As raw materials and intermediate inputs transform into the electronic products we consume, they travel extensive distances through international value chains. However, the global networks built to optimize costs and efficiency frequently hide vulnerabilities —and shocks have a way of uncovering those vulnerabilities.
Moreover, in a world where disasters occur more frequently and cause more damage, businesses are rethinking how to make global value chains robust. All this is taking place against the backdrop of shifting cost structures between countries and the increasing deployment of transformative digital technologies in cloud manufacturing. Value chains are subject to shocks based on their geographic footprint, production characteristics, and other considerations.
As a result, industries with the highest trade intensity and concentration of exports in a few places are more vulnerable than others. For example, most businesses working with chips, control boards, electric batteries, and electrical parts depend on exports from only four countries — China, Taiwan, South Korea, and Japan.
Global exports of semiconductors, integrated circuits, control boards, electric batteries, and electrical parts by country in 2020
Decreasing Shock Vulnerability
Operational decisions can increase or decrease shock vulnerability. For example, just-in-time manufacturing, buying from a single supplier, and using tailored inputs made abroad that are difficult to substitute for all exacerbate the effects of external shocks and prolong the time it takes for businesses to recover.
Supply network weaknesses can also be attributed to geographic concentration, such as electronic components exported mainly from a single country or region. In the case of semiconductors, while the U.S. designs advanced chips, manufacturing is highly concentrated in Taiwan and South Korea.
Overall, Asia accounts for more than 70 percent of semiconductor exports. This concentration brings potential risks to external shocks, like bad weather, lockdowns, changing trade policies, and other geopolitical events.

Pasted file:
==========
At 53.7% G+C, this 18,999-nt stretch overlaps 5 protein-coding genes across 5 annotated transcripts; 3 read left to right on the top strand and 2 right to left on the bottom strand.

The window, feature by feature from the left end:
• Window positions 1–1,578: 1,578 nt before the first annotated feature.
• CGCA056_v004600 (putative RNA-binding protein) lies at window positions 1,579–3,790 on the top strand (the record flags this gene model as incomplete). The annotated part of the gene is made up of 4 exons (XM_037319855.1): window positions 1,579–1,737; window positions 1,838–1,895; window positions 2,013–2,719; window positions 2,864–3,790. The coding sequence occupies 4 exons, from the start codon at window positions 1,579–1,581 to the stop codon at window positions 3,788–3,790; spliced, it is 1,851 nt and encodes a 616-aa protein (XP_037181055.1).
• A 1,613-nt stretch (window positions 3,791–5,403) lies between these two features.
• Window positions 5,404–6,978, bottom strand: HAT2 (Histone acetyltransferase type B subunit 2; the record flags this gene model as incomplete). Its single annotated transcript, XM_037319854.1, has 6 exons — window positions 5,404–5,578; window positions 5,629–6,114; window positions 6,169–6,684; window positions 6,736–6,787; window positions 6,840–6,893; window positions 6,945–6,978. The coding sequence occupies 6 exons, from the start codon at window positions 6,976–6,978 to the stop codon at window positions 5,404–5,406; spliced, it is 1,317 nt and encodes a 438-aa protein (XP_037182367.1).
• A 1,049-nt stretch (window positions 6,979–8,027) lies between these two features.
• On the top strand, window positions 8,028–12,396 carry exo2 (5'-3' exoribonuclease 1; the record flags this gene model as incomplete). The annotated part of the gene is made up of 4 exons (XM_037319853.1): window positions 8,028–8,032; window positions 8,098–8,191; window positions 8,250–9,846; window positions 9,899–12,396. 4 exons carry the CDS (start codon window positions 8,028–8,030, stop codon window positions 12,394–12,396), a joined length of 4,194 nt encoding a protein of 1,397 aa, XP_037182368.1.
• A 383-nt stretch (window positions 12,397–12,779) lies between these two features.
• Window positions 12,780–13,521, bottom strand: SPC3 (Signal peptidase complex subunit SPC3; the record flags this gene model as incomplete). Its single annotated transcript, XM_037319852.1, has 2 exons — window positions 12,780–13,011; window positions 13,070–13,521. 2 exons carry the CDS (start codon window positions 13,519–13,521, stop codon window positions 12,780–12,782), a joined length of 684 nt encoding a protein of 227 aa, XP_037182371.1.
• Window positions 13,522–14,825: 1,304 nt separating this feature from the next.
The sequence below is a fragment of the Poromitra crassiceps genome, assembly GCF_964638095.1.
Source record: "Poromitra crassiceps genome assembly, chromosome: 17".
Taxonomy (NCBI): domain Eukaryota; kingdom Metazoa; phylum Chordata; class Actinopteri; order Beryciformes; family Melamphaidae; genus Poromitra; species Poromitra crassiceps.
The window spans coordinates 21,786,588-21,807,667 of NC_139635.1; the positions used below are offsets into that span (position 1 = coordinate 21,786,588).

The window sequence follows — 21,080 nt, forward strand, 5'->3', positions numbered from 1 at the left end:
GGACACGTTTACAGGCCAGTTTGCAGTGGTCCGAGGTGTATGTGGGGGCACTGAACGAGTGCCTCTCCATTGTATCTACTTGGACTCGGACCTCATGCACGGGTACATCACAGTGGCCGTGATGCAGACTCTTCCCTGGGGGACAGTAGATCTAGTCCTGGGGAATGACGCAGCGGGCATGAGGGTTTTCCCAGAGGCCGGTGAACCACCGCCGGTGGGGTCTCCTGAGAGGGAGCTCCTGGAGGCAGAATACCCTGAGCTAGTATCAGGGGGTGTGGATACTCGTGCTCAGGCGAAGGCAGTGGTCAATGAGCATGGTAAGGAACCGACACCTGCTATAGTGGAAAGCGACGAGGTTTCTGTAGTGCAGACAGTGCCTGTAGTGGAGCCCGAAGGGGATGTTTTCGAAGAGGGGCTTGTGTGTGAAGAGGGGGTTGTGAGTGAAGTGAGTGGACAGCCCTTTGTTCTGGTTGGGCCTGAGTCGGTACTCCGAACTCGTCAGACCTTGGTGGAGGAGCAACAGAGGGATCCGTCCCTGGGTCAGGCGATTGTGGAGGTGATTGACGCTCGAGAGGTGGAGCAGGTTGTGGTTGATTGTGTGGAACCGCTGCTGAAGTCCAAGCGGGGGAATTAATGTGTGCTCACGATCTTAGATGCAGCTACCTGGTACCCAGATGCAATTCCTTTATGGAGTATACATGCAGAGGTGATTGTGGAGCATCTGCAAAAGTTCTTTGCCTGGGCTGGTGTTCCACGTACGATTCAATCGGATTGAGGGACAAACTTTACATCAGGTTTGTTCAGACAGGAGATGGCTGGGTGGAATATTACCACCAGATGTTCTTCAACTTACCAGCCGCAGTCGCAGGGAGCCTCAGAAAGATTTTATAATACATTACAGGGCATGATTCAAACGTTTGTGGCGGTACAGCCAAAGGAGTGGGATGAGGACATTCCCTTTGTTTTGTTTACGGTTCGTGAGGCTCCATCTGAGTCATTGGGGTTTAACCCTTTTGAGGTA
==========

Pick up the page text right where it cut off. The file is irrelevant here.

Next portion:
Export of semiconductors (1995-2020)
Establishing regional hubs to design, manufacture, assemble, and distribute products is one of the most popular strategies to mitigate the risks associated with manufacturing overseas. Consequently, reshoring (manufacturing in the country where a company is based) and nearshoring (manufacturing in a nearby country) are on the rise in the electronics industry.
The Rise of Nearshoring in Electronics Manufacturing
Nearshoring, in particular, is growing in popularity as it allows moving operations to a region with similar trade and business practices, such as Canada and Mexico, where the supply lines would be shorter and trade more dependable. And this change is rapidly accelerating.
Early in 2022, the current administration signed the bipartisan CHIPS and Science Act, which will distribute $52 billion to accelerate U.S. semiconductor manufacturing. Because it is not feasible for all semiconductor manufacturing to move into the U.S., the act includes $500 million for international cooperation with countries like Mexico.
As a result, organizations and businesses in the U.S. and Mexico are working to train workers and build production capacity along the border. American manufacturing will be less dependent on Asian markets as a result of these shifts.
How Regionalization Improves Competitiveness
In August 2022, the United States traded $70 billion with Mexico. Between August 2021 and August 2022, exports increased by 24%, while imports increased by 25.6%.
Businesses seeking to enhance time-to-market, reduce costs, and respond quickly to changing demand are increasingly turning to nearshore electronics manufacturing.
Companies can reduce costs through regionalization strategies, an essential component of competing in the growing electronics market. By reorganizing suppliers’ networks, McKinsey estimates 16 to 26 percent of global goods exports may move to new countries over the next five years.